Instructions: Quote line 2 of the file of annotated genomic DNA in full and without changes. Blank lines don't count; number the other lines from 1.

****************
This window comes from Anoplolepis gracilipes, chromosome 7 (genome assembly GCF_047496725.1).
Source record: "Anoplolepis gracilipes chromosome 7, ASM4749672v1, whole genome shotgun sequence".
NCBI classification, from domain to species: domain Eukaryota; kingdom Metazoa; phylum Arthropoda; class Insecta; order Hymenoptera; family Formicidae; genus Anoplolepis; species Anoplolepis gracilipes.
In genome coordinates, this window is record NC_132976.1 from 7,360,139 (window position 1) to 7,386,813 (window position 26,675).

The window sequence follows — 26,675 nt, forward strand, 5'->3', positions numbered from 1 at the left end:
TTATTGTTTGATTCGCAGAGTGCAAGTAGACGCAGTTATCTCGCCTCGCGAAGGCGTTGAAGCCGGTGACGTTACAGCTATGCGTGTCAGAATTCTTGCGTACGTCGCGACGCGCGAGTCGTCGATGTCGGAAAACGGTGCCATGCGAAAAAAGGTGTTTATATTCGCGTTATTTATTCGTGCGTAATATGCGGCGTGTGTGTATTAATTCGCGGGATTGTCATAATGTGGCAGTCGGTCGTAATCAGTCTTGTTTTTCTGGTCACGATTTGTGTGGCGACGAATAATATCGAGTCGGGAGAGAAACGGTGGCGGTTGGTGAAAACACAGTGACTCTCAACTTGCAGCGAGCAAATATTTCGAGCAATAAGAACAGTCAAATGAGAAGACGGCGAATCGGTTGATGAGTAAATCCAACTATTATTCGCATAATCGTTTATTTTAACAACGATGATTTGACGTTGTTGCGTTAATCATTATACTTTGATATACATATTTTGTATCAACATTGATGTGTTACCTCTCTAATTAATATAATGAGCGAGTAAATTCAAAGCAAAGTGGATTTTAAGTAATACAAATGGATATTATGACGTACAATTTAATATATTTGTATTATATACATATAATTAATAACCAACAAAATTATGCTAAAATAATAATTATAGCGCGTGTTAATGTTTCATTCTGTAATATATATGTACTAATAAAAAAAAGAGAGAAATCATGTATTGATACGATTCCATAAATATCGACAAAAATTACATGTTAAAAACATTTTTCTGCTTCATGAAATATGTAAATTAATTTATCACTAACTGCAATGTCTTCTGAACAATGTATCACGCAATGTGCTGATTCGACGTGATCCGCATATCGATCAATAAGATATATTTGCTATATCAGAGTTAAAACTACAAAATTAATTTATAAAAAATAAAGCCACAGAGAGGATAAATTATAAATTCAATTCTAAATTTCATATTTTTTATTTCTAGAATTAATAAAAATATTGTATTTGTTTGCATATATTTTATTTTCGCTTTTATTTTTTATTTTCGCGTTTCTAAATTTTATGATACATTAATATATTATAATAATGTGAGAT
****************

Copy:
Source record: "Anoplolepis gracilipes chromosome 7, ASM4749672v1, whole genome shotgun sequence".